Then you can move to another portion of the standards and focus on what is the right data and how we collect it and share it efficiently and appropriately. We know it's very difficult for Medicaid plans to get accurate member data. States don't always have accurate data on members to help plans follow them or speak to them appropriately so they stay engaged. One source of potential data is providers. NCQA has added a huge set of standards to HEA that is focused on providers, because NCQA realizes that the provider network is an essential part of the equation. It's an area that we (managed care) have not historically tapped into very well. For example, providers already take member language into account so that they can communicate with the member at the provider office or facility. But often, providers are not sharing this information with health plans. Or maybe the plan does know that a member speaks three or four languages—but which is their primary language? What is the member's ethnicity and how does that play into making sure that the member gets equitable and quality care? Historically we haven't tapped into the providers and the data they hold.

So how do we use that data to better support the community? 

There are so many options. Maybe we use aggregated community data to more effectively evaluate existing member incentive programs or create more tailored value-added benefit programs. Our understanding of what the member needs should be informed by this community data. That's how we begin to focus on the health of a community in a more positive way. 

We can't take these first steps until we do three things right: we have a strong relationship with the provider network; we've got the same information they have on members and the barriers they face; and we understand what that data means. It's like three legs of a stool: you've got the administrative partner, the plan and the network. The data collected among all three of those can be very rich. With that data, you can better align activities, help address biases and be in real alignment to deliver equitable care. It's incredibly challenging to do those three things successfully. HEA provides the structure for the data, approach and infrastructure to help plans achieve positive outcomes.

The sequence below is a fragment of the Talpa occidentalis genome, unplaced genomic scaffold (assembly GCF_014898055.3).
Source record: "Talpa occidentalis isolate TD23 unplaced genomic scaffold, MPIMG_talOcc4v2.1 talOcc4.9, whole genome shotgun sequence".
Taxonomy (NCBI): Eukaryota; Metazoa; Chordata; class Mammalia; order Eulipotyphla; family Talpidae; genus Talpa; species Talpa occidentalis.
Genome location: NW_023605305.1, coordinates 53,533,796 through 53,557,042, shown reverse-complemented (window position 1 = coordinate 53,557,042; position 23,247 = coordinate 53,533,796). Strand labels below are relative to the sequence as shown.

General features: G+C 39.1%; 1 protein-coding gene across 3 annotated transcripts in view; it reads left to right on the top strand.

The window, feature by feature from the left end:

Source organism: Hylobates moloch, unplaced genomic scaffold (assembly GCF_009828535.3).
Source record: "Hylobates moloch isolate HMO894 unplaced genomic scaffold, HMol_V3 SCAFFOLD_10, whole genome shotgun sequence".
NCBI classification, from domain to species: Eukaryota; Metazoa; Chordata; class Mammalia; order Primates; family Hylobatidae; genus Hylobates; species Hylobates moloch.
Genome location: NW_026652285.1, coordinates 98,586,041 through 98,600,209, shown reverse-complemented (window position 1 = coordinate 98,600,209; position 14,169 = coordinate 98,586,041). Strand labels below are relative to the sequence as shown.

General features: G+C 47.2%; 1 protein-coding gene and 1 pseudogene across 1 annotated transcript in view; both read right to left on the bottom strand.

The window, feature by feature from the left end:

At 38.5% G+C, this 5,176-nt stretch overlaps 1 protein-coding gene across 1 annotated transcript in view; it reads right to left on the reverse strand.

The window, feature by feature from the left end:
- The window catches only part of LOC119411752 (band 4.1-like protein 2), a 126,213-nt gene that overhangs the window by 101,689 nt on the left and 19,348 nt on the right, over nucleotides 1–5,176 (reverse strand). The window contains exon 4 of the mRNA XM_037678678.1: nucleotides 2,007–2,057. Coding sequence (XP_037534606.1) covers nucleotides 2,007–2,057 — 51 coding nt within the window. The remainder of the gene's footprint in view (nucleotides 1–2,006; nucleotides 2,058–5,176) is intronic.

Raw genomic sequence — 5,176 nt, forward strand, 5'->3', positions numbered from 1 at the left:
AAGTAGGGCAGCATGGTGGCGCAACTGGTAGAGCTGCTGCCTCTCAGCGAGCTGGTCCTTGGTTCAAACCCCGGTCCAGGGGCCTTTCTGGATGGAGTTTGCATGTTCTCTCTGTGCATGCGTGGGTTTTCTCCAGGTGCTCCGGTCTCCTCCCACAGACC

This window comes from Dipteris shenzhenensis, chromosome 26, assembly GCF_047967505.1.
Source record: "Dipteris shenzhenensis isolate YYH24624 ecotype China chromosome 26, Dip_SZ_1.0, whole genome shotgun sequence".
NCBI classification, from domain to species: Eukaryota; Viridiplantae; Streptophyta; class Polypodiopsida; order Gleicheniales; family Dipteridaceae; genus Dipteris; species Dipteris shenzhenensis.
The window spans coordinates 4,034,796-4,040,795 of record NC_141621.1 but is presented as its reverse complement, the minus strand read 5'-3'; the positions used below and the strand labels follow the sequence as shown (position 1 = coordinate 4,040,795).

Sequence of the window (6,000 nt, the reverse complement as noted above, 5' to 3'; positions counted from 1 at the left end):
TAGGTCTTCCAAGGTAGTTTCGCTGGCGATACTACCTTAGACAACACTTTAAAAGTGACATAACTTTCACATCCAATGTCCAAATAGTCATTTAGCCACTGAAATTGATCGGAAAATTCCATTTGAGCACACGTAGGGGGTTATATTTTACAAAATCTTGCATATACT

Catherine Ahearn is managing director of quality and accreditation at Evolent Health, where she leads health plan quality and accreditation programs. Catherine has been involved with quality and quality improvement for her entire career—well over 25 years. She began her career with a Quorum Health facility, where she taught and performed quality management for acute care and managed care. She led the National Health Register of Health Service Psychologists quality program and took them through their very first Credential Verification Organization Accreditation from NCQA. While at UnitedHealth Group, she was the Six Sigma Executive Black Belt and Champion for two of their business units. Catherine also led a Quorum Health facility through its Joint Commission Accreditation process. She then worked with the federal government to stand up Community-Based Outpatient Clinics for veterans in Virginia, West Virginia and Nebraska and worked with clinicians and physicians at the Walter Reed National Military Medical Center supporting military health, quality and staffing initiatives. Catherine has been a Certified Professional in Healthcare Quality for the last 20 years. She earned a BS in business administration from Colorado Christian University, and MS in organizational behavior from George Mason University.